Sex and gender: beyond the sex/gender dichotomy to corporeal subjectivity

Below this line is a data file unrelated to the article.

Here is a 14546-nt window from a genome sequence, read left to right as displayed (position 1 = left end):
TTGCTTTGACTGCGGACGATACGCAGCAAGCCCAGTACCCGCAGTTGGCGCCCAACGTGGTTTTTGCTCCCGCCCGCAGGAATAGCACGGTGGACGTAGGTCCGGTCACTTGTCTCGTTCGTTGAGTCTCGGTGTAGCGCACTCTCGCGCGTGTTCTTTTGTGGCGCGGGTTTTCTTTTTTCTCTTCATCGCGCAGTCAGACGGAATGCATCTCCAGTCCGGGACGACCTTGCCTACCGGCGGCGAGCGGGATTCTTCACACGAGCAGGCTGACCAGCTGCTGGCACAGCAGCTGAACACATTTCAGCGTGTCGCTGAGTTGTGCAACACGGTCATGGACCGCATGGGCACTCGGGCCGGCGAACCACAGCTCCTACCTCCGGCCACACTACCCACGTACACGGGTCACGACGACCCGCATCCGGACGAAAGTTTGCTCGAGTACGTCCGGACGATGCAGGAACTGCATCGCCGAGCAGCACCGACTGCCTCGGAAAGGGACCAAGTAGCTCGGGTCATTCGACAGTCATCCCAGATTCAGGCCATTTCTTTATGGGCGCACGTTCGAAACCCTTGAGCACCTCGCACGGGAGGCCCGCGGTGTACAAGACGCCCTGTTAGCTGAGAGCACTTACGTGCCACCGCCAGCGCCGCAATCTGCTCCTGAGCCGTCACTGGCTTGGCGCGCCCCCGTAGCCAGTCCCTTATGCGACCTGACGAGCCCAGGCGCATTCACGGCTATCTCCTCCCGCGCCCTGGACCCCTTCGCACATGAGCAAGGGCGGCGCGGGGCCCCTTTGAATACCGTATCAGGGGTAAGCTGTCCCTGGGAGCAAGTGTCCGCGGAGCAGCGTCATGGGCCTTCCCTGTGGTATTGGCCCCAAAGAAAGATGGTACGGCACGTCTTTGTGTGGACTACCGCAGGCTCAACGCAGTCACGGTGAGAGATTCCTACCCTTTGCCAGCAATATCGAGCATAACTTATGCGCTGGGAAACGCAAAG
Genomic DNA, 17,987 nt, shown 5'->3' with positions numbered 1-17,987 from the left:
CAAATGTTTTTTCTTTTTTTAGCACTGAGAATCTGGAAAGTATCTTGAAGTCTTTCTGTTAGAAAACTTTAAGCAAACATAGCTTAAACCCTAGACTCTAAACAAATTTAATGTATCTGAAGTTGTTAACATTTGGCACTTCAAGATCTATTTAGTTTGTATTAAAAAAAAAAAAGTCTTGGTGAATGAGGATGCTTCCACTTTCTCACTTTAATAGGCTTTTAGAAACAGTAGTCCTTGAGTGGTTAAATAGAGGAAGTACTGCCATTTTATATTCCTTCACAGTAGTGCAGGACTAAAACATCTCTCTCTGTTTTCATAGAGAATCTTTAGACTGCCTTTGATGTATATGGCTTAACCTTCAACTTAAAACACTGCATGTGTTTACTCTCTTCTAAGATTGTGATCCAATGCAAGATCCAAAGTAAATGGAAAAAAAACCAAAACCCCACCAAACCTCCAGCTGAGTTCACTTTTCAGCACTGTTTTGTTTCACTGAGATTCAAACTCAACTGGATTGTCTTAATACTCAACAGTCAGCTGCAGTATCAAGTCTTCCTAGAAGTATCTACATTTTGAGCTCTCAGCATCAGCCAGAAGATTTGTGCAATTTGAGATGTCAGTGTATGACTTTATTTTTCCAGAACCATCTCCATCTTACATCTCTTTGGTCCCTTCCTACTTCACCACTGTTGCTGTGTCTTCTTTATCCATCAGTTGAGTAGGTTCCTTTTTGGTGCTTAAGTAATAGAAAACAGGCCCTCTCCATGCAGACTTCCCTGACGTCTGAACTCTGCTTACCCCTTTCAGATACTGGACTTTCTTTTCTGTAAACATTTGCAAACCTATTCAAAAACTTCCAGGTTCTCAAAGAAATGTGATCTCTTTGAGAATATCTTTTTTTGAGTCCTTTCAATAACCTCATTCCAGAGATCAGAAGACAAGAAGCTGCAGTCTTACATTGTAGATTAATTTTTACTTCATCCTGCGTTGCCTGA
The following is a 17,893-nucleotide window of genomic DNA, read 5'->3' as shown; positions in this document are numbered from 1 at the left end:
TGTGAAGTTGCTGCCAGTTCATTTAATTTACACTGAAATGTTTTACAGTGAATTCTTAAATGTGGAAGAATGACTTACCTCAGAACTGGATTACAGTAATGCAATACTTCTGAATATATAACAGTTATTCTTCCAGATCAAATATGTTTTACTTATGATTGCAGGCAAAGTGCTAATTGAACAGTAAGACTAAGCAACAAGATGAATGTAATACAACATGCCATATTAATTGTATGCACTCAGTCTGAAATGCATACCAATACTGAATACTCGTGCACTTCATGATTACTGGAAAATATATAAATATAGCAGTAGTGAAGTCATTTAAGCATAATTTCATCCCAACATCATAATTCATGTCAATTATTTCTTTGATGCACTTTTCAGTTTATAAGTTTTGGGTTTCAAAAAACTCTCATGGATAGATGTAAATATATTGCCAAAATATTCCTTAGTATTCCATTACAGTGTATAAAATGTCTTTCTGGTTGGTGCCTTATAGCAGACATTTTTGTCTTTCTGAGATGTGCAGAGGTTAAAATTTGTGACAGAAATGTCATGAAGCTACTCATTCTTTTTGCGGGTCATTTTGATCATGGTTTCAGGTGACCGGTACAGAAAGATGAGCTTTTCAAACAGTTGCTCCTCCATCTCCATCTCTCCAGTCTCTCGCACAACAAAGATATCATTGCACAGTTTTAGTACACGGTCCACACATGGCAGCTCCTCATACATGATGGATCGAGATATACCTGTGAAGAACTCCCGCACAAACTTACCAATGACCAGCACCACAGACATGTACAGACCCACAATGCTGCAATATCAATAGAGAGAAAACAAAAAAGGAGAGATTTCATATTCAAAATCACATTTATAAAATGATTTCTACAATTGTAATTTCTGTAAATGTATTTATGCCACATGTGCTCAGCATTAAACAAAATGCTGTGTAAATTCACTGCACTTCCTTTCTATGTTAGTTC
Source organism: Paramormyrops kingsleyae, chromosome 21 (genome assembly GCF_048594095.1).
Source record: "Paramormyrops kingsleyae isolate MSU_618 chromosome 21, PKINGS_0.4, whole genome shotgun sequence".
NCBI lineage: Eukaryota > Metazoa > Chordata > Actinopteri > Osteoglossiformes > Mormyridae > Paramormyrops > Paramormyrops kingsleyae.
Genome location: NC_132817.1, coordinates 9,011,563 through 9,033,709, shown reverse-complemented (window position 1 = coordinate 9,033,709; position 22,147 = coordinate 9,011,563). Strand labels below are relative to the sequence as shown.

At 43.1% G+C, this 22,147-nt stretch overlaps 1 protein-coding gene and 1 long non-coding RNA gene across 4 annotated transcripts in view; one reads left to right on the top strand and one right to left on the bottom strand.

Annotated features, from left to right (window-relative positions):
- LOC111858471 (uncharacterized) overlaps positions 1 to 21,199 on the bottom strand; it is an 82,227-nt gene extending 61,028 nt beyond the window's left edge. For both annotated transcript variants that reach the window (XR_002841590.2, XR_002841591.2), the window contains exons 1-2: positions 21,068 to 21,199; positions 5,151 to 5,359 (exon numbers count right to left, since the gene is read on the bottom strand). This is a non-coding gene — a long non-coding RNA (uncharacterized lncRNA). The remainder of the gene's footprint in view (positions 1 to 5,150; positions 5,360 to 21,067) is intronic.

This book is concerned with the two major dualisms contained in the term ‘rational woman’. We come now to consider the nature of and relationship between the terms sex and gender, which is fundamental to the second implied contrast, between woman and man. Haraway notes that, ‘“[g]ender” was developed as a category to explore what counts as a “woman”, to problematize the previously taken-forgranted’ (Haraway 1991). However one of the major effects of the sex/gender distinction was to reinforce the dichotomization of sexual difference. The argument of this chapter builds on the work of influential writers such as Grosz, Gatens, and Butler, who challenged two linked dichotomies generated by the dichotomization of sexual difference. These are the bipolar male/female dichotomy (based on anatomy), and the bipolar heterosexual/homosexual dichotomy (based on sexual orientation). This chapter significantly develops the argument to show that, as a result of the dichotomization of sexual difference, which underpins the specific dichotomies of man/woman and heterosexual/homosexual, the sex/gender distinction also operates dichotomously.